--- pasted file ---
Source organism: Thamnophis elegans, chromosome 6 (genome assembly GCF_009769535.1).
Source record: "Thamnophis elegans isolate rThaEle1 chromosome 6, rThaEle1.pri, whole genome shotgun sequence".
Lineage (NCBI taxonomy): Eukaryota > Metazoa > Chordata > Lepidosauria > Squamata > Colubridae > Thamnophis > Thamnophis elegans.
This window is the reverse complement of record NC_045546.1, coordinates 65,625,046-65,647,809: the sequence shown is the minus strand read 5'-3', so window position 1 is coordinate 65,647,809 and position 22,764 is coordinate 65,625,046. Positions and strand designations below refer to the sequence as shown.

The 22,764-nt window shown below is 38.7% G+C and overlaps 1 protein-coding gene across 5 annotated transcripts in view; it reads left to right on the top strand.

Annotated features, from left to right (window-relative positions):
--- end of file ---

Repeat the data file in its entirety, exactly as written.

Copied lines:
Source organism: Thamnophis elegans, chromosome 6 (genome assembly GCF_009769535.1).
Source record: "Thamnophis elegans isolate rThaEle1 chromosome 6, rThaEle1.pri, whole genome shotgun sequence".
Lineage (NCBI taxonomy): Eukaryota > Metazoa > Chordata > Lepidosauria > Squamata > Colubridae > Thamnophis > Thamnophis elegans.
This window is the reverse complement of record NC_045546.1, coordinates 65,625,046-65,647,809: the sequence shown is the minus strand read 5'-3', so window position 1 is coordinate 65,647,809 and position 22,764 is coordinate 65,625,046. Positions and strand designations below refer to the sequence as shown.

The 22,764-nt window shown below is 38.7% G+C and overlaps 1 protein-coding gene across 5 annotated transcripts in view; it reads left to right on the top strand.

Annotated features, from left to right (window-relative positions):